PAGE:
7 Mistakes That Can Ruin Your Test Metric Program

Test metrics are used by QA managers, testers, and agile teams as a quantitative measure for estimating the progress and quality of a software testing process. There is no better way of improving a test than selecting a relevant test metric, drawing a baseline, and tracking the progress over time.

Testing metrics lets you make a decision for what’s coming next. It can also help you understand what types of improvement are needed. This program makes decision-making easier. Of course, it can help you out when you are deciding which one of the Cox Internet plans to settle for. The success of a test metric program can be halted by common mistakes, which we are going to discuss moving forward.

1. Weak Leadership

When there is a lack of strong governance when it comes to owning and driving initiatives, this could ruin many things. The top management must stay committed to what they initiate and continue practicing it throughout the program’s cycle.

If the management decides to discontinue the program, this will affect its success and demotivate the team as well.

2. Poor Definition of Metrics

It can be dangerous to have unclear metrics as every individual involved could understand them in different ways. This would result in inaccurate outcomes. Therefore, each metric must be defined clearly and there should be clear goal-setting. This information must pass on a clear message of what needs to be collected and generated.

3. Non-Communication or Less Communication

Communication is key even in the success of a test metric program. Failing to communicate the expectations and importance of data can alter the effectiveness of the program. You must explain why the item in question is to be measured, how useful it’s going to be, and the expectations. Encourage everyone involved to ask questions, even if they think these questions are silly.

4. Not Sharing Results

Imagine your team puts their day and night into the test metric program and the outcome isn’t shared with them. By doing so, you are demotivating your team, which can impact the effectiveness of a program when conducted in the future.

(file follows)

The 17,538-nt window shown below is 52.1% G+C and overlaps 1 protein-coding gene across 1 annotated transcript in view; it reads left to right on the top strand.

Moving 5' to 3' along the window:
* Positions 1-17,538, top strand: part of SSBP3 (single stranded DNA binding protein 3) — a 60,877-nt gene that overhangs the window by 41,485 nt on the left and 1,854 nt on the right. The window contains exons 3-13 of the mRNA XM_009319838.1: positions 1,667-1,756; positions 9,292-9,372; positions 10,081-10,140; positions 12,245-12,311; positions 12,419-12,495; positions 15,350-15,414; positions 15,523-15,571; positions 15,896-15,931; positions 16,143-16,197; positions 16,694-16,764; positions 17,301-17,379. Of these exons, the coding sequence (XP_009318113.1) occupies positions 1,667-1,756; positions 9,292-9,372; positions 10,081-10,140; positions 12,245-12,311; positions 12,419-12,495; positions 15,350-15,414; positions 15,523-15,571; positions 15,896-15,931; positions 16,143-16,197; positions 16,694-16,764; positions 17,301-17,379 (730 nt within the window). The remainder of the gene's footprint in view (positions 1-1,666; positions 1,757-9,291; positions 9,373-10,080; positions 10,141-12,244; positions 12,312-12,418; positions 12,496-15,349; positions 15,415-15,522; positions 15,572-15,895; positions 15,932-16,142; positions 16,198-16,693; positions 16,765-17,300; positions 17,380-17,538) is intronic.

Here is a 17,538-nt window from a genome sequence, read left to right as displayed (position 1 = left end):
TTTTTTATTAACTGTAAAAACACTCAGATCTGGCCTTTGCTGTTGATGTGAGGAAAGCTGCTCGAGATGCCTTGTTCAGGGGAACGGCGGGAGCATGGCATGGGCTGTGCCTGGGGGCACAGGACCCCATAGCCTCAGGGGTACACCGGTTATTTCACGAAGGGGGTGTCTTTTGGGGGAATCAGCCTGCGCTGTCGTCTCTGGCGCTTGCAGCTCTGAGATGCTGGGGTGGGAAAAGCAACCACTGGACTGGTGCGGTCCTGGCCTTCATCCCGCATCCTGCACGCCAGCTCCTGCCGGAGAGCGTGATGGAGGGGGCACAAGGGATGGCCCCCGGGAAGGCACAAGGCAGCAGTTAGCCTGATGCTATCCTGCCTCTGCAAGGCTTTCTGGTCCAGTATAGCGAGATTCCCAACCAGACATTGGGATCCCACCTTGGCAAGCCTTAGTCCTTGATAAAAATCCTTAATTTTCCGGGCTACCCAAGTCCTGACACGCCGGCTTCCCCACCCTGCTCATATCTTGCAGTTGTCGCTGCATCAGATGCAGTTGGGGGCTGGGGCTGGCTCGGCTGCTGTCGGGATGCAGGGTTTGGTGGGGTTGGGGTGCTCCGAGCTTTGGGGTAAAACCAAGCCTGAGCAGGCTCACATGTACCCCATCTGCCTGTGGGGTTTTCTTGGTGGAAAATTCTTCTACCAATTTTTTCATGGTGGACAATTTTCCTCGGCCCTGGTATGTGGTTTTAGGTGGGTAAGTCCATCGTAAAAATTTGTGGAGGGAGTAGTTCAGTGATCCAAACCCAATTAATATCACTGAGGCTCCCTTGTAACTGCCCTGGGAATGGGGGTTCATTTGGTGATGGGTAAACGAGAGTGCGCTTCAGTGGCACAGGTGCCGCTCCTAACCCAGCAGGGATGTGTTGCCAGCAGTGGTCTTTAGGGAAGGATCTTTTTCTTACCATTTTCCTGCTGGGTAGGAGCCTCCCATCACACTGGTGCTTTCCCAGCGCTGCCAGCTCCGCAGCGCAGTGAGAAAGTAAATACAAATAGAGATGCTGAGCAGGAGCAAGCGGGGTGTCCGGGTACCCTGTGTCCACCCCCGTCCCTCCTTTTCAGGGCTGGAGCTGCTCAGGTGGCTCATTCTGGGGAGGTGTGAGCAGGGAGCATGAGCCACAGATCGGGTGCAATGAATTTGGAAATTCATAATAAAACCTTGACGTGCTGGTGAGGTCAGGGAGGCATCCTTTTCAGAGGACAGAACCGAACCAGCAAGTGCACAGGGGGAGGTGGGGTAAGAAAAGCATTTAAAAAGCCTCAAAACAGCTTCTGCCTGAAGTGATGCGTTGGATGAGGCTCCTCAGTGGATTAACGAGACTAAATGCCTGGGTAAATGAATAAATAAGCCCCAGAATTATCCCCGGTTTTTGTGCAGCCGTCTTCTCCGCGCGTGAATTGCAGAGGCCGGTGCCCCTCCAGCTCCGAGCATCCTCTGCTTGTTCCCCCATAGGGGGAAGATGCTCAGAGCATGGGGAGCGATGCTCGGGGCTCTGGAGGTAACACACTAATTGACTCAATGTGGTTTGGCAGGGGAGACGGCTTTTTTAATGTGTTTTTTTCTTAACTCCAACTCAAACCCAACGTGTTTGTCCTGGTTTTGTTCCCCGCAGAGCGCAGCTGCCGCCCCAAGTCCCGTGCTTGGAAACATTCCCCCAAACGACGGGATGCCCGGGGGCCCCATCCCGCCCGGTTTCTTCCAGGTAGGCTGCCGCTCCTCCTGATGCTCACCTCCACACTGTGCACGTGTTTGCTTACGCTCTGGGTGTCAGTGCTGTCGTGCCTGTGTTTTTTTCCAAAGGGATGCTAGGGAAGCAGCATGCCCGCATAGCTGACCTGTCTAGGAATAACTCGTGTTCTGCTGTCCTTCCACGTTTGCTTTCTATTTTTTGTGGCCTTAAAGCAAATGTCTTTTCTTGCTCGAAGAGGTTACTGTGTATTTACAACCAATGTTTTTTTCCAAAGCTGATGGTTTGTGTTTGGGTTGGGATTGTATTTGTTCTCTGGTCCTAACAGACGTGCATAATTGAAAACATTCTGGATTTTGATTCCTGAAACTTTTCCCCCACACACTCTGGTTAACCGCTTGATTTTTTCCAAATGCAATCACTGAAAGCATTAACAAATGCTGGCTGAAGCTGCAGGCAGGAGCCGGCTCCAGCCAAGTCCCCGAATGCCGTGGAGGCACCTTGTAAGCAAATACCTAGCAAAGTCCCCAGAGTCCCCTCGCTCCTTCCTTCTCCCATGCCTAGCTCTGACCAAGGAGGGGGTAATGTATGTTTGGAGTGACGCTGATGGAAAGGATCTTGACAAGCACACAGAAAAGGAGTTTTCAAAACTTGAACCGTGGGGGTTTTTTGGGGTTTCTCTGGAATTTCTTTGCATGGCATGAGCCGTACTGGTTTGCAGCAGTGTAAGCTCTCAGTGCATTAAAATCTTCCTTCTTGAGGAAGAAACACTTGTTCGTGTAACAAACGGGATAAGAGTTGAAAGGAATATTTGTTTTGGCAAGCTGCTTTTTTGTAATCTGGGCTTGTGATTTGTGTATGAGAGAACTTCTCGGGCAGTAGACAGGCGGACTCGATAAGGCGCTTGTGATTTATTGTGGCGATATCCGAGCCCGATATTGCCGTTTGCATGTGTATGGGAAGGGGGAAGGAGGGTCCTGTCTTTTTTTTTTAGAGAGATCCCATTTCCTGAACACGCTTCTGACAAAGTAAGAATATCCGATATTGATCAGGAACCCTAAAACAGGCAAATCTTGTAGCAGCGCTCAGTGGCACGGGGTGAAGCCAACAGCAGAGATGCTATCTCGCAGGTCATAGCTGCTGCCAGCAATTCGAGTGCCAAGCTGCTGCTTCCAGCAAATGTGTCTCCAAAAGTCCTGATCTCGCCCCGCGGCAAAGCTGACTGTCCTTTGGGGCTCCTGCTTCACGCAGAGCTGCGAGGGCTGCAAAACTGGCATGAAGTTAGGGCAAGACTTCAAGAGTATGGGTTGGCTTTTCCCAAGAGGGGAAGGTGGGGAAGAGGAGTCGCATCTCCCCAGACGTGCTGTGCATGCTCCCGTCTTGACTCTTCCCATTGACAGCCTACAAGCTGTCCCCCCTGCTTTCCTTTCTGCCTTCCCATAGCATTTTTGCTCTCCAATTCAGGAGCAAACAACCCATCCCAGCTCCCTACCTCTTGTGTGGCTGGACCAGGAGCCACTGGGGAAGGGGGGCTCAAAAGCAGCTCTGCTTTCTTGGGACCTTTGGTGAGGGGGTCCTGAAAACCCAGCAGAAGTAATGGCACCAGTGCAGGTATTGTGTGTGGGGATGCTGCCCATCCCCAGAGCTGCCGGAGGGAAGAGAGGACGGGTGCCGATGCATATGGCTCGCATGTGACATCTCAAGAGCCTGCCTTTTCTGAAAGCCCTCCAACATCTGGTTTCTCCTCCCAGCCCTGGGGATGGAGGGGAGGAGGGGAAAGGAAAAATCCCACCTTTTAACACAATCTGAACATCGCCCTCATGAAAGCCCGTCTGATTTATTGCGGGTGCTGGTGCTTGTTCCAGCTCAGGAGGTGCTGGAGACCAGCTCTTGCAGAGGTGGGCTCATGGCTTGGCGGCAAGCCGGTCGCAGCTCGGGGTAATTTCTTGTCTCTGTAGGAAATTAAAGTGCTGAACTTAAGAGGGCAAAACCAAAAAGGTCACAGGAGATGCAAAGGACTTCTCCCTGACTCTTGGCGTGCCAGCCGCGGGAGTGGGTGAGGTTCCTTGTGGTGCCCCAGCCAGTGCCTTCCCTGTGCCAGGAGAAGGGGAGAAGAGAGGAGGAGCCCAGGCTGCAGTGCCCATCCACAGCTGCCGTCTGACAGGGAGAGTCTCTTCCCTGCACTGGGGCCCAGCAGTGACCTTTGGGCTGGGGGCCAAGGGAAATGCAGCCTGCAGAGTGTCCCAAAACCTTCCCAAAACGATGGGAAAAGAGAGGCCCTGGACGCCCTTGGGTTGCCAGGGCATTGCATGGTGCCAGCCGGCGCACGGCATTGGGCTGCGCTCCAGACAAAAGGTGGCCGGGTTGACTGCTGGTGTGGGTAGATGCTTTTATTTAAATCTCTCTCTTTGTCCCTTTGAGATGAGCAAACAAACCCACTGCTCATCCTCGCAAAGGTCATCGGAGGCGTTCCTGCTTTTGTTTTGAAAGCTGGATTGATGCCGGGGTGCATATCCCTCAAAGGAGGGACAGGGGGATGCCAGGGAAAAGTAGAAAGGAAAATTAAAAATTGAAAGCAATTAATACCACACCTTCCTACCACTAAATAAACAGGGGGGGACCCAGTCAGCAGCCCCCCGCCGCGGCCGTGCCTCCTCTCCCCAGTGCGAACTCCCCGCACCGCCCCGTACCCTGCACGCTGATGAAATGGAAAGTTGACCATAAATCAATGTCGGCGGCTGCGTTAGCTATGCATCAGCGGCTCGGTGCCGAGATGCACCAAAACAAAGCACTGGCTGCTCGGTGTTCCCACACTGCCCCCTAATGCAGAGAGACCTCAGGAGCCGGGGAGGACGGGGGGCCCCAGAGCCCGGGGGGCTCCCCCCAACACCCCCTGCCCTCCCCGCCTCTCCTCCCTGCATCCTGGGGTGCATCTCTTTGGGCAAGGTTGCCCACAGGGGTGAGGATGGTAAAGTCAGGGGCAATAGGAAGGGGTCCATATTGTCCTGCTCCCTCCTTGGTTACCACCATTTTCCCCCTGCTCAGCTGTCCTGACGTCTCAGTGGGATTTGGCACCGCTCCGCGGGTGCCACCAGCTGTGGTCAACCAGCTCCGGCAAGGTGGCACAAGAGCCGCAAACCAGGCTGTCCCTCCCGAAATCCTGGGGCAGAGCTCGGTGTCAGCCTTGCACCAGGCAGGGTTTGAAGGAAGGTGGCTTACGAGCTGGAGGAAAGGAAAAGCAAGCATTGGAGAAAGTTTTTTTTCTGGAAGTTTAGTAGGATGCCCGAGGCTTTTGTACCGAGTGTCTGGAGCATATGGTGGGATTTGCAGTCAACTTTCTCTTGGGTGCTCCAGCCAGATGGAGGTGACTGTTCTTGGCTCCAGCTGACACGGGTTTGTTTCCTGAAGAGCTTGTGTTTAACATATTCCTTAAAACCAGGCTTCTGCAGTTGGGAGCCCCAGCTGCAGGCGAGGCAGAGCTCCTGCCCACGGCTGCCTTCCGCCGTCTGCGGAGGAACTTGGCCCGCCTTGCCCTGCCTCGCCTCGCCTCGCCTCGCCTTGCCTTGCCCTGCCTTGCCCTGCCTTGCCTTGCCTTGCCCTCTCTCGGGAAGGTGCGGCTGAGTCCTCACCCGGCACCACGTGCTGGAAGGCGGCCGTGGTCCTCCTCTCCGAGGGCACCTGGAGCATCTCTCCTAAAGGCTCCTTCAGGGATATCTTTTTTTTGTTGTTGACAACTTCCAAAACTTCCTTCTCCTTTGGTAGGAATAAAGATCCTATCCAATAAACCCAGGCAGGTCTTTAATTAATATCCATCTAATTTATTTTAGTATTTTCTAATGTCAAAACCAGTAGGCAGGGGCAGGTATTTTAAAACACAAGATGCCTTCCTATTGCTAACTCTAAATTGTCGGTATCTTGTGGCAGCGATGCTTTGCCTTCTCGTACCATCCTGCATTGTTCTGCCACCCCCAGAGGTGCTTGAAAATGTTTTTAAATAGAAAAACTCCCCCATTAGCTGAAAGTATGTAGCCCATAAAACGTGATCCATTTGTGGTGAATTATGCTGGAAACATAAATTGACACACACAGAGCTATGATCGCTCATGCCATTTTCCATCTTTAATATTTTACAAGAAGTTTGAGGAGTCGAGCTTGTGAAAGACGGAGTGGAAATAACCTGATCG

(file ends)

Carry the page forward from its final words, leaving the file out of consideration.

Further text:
When you share the results, you are motivating your team to participate in test metric activities. Keep on sharing the trends and summaries with your team on a regular basis. This will help them in understanding data.

5. Attitudes of Team Members

The success and failure of a test metric program highly depend on the attitude of people involved in data collection, sharing, calculating, and reporting. Accuracy depends on the approach and attitude of people. Some consider it a waste of time. Others consider it’s just an activity of showing off the good stuff to sponsors for making an impression. Such an
attitude can impact the results.

The best way of avoiding human error and biases in measurement is to use a metric that motivates your team. Pass on the message that this activity is for everyone’s better so that your team sets the right expectations, to begin with. Another way to minimize human impact is to provide continuous feedback on data collection. Involve your team in data analysis and process improvement. This way you will benefit from the unique experience and knowledge of your team. As a result, the data collected will be accurate, consistent, and timely.

6. Identifying Too Many Metrics

Collecting data and generating several unnecessary metrics can make you deviate from the initial goal. Make it a practice of collecting data for only the metrics that are relevant and align with your goals. Remember, several metrics don’t really add value to the process.

7. Lack of Training

All members involved in the test metric program must understand the relevance of the data that is being collected. This is only possible if all team members receive the necessary training before the program starts.

Training will make it clear what data is being collected, how it’s collected, and how it will be used. Once the initial training is complete, this shouldn’t be the end of the story. Keep on receiving feedback on the data being collected. The metrics model in question can only be implemented successfully with proper training.

Be sure to avoid these mistakes and make your test metric program a success!

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